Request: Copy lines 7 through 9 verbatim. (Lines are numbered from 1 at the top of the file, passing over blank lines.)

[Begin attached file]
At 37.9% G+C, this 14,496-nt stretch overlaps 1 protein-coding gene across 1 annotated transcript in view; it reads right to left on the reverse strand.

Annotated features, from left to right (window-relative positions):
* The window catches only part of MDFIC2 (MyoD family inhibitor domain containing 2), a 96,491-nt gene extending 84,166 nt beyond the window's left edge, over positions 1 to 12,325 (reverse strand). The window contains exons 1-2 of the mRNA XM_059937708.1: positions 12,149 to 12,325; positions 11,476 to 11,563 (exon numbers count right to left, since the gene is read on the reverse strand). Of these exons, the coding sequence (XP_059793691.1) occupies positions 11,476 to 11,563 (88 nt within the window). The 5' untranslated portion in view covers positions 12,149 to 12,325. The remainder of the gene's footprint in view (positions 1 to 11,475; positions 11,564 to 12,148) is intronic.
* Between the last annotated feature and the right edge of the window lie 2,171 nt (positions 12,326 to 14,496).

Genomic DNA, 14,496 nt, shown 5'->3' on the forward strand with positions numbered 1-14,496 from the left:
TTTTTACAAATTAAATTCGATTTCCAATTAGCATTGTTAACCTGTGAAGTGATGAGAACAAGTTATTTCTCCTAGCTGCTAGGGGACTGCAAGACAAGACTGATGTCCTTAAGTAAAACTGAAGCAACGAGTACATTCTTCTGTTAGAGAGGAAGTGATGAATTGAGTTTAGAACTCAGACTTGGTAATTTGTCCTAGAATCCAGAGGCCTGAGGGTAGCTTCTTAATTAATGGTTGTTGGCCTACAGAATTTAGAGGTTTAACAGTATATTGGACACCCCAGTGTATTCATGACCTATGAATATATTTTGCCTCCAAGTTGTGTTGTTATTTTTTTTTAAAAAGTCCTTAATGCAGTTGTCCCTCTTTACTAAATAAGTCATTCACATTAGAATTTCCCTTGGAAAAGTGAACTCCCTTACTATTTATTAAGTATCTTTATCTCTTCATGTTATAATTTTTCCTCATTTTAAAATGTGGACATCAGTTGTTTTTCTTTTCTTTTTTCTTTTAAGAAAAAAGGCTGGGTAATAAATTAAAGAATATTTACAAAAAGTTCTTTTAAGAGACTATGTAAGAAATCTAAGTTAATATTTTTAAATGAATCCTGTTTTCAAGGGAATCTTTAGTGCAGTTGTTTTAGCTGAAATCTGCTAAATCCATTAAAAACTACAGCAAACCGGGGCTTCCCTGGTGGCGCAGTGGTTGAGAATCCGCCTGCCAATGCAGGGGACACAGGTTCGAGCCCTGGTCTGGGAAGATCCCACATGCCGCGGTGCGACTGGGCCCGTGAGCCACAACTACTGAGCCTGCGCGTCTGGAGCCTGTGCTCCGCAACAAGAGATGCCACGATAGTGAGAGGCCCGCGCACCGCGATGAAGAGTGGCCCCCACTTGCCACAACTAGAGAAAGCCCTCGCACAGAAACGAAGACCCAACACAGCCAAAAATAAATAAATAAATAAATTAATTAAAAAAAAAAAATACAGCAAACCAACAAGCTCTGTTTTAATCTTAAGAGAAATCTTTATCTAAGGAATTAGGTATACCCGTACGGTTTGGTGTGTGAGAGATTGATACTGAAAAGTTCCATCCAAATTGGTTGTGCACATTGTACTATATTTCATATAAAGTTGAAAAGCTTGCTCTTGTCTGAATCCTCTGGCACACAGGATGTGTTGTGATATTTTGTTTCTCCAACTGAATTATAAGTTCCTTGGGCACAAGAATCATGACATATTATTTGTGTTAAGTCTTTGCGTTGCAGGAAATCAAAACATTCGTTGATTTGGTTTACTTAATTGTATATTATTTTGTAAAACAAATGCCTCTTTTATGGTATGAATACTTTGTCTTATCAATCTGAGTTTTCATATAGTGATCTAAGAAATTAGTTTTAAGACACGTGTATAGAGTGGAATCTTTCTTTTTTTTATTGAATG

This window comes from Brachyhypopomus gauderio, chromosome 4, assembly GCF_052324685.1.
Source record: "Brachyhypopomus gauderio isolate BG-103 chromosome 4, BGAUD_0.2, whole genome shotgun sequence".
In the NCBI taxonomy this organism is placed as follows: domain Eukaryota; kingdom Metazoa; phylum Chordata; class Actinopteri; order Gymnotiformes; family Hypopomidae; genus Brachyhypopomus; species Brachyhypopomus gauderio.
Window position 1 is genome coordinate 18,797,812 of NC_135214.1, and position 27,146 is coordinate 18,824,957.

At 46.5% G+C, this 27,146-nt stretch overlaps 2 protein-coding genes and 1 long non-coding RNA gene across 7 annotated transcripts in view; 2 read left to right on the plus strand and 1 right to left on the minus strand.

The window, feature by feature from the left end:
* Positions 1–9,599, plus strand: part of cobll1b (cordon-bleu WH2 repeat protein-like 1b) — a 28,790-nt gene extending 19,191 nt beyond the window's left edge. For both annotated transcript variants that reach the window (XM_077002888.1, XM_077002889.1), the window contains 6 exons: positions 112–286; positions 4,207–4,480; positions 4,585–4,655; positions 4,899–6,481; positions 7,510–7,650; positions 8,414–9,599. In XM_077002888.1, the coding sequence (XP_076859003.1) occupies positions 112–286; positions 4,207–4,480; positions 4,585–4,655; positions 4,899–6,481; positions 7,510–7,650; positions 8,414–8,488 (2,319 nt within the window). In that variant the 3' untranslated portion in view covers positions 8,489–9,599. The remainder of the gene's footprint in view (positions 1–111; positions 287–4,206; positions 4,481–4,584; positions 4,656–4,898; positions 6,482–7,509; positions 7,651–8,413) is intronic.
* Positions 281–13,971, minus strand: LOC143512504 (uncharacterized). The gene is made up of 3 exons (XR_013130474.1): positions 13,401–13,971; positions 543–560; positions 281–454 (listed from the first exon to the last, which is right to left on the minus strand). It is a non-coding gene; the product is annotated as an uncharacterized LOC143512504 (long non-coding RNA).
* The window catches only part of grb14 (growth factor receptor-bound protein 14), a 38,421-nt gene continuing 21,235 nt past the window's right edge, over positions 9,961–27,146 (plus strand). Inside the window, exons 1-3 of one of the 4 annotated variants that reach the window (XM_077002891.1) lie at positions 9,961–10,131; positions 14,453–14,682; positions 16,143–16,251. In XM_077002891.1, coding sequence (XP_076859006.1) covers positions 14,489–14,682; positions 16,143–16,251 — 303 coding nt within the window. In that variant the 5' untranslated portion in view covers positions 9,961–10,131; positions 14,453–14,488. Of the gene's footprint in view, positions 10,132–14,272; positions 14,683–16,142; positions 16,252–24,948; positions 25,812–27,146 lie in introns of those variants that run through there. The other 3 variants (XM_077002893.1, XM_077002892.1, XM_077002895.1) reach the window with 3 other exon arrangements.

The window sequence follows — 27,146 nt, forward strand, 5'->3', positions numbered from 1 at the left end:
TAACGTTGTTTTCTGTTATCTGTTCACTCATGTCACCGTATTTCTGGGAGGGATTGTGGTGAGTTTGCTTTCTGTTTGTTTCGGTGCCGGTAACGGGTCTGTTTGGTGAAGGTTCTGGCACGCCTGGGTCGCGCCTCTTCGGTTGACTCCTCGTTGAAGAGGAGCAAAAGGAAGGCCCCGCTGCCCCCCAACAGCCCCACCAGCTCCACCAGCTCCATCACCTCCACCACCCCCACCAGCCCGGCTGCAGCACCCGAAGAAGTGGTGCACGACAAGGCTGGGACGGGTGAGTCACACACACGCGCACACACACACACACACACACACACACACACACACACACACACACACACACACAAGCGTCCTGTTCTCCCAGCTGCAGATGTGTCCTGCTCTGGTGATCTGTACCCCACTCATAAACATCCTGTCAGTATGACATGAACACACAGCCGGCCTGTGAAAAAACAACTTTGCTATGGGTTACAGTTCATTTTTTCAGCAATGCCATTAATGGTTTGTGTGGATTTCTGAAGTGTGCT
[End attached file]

This window comes from Brachyhypopomus gauderio, chromosome 4, assembly GCF_052324685.1.
Source record: "Brachyhypopomus gauderio isolate BG-103 chromosome 4, BGAUD_0.2, whole genome shotgun sequence".
In the NCBI taxonomy this organism is placed as follows: domain Eukaryota; kingdom Metazoa; phylum Chordata; class Actinopteri; order Gymnotiformes; family Hypopomidae; genus Brachyhypopomus; species Brachyhypopomus gauderio.